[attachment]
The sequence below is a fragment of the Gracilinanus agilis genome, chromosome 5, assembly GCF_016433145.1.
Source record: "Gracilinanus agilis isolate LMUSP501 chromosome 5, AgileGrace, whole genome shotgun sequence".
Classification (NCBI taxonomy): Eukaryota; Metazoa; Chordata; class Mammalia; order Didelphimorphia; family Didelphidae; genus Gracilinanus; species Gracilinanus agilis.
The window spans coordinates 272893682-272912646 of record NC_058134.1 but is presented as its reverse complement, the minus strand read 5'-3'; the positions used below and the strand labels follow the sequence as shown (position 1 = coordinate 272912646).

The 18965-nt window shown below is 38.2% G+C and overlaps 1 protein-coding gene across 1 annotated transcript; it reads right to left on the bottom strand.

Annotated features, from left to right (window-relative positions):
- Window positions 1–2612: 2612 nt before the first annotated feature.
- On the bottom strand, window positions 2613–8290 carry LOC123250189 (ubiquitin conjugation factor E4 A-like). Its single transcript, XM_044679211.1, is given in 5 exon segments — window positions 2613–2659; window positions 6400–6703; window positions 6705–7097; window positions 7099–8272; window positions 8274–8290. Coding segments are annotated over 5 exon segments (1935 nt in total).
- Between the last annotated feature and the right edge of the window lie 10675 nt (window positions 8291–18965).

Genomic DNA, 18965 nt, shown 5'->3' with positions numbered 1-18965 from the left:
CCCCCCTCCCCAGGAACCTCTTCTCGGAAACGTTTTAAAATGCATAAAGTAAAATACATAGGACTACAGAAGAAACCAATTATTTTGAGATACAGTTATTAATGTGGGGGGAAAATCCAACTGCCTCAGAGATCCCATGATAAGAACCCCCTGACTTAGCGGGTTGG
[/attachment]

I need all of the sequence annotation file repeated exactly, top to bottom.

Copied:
The sequence below is a fragment of the Gracilinanus agilis genome, chromosome 5, assembly GCF_016433145.1.
Source record: "Gracilinanus agilis isolate LMUSP501 chromosome 5, AgileGrace, whole genome shotgun sequence".
Classification (NCBI taxonomy): Eukaryota; Metazoa; Chordata; class Mammalia; order Didelphimorphia; family Didelphidae; genus Gracilinanus; species Gracilinanus agilis.
The window spans coordinates 272893682-272912646 of record NC_058134.1 but is presented as its reverse complement, the minus strand read 5'-3'; the positions used below and the strand labels follow the sequence as shown (position 1 = coordinate 272912646).

The 18965-nt window shown below is 38.2% G+C and overlaps 1 protein-coding gene across 1 annotated transcript; it reads right to left on the bottom strand.

Annotated features, from left to right (window-relative positions):
- Window positions 1–2612: 2612 nt before the first annotated feature.
- On the bottom strand, window positions 2613–8290 carry LOC123250189 (ubiquitin conjugation factor E4 A-like). Its single transcript, XM_044679211.1, is given in 5 exon segments — window positions 2613–2659; window positions 6400–6703; window positions 6705–7097; window positions 7099–8272; window positions 8274–8290. Coding segments are annotated over 5 exon segments (1935 nt in total).
- Between the last annotated feature and the right edge of the window lie 10675 nt (window positions 8291–18965).

Genomic DNA, 18965 nt, shown 5'->3' with positions numbered 1-18965 from the left:
CCCCCCTCCCCAGGAACCTCTTCTCGGAAACGTTTTAAAATGCATAAAGTAAAATACATAGGACTACAGAAGAAACCAATTATTTTGAGATACAGTTATTAATGTGGGGGGAAAATCCAACTGCCTCAGAGATCCCATGATAAGAACCCCCTGACTTAGCGGGTTGG